South Korea’s whale bycatch ‘loophole’19/01/2012 19:46:26
Concerns about 'deliberate' bycatch
January 2012: New research is shedding light on the sale of skin blubber and meat from whale bycatch.
In South Korea, commercial and subsistence whaling have been illegal since 1986, but domestic sales of protected common minke products are allowed if the whales are caught accidently.
However, due to the high price of whale meat these regulations are believed by conservation groups to have encouraged ‘deliberate by-catch', whereby whales are intentionally killed through drowning and other means or left to die by fishermen when they become trapped in their nets, for financial gain.
Consequently, during the past ten years alone, cetacean bycatch in South Korean waters has accounted for 33 per cent of global whale mortality from bycatch - a level that has allowed a thriving business and culture based on the consumption of whale meat to develop in South Korea.
Illegal hunting of whales by criminal gangs
However, the professor also says that the legal ‘loophole' may have encouraged the illegal hunting of whales by criminal gangs using specially adapted fishing boats. As evidence, Professor MacMillan points to the marked fall in whale meat prices in South Korea between 2006 and 2010, a time when by-catch rates were relatively stable.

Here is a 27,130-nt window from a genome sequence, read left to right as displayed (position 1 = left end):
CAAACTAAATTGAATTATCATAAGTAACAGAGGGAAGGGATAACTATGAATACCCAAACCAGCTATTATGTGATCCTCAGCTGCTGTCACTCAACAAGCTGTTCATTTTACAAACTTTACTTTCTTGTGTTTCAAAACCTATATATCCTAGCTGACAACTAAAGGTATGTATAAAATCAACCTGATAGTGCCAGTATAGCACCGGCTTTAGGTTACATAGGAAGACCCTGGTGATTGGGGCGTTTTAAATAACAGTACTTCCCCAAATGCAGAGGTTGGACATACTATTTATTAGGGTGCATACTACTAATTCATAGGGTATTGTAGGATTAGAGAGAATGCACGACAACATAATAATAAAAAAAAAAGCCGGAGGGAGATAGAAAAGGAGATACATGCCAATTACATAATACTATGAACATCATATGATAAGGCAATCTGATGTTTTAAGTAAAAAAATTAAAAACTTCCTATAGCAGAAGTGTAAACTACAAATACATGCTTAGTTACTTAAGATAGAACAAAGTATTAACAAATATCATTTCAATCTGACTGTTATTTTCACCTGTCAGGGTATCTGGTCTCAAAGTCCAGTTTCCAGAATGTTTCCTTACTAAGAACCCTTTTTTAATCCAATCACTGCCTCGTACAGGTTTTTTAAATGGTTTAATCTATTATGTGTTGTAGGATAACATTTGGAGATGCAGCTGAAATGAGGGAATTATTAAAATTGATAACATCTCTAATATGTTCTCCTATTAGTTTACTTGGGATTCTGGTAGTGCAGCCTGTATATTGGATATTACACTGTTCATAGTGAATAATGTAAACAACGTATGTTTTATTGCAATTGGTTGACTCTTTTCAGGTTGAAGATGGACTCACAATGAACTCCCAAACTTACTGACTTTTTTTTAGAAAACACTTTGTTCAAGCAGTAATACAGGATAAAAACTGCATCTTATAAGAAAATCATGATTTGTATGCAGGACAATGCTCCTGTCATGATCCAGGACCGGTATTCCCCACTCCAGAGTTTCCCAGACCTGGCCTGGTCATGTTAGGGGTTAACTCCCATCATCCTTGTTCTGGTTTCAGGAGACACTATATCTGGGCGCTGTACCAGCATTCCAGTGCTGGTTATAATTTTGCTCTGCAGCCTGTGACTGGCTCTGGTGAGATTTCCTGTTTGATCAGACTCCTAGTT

‘This fall in price,' he said, ‘at a time when demand for whale meat was increasing and the supply from bycaught whales was steady, can only be explained by a rapid and substantial increase in whale meat illegally sourced. Illegal whaling rather than by-catch may actually be the more serious threat to the survival of the minke whale in Korean waters.'
'We must reduce opportunities for illegal meal to be traded'
‘The best immediate strategy,' he said, ‘would be to significantly improve the monitoring and management of the bycatch trade to reduce opportunities for illegal meat to be traded.
‘Another option would be to reduce the financial incentive for deliberate bycatch and illegal hunting by introducing a tax on the sale of whale products at auction, with revenues raised being reinvested in a local community fund. This fund could be used to provide fishermen with equipment such as "pingers" which will help avoid accidental and costly whale entanglements with fishing nets.'
The implications of this research goes beyond the issue of ceteacean bycatch as it highlights the difficulties of attempting to protect endangered species using poorly designed laws and enforcement measures arising from international agreements that are in direct conflict with local economic forces.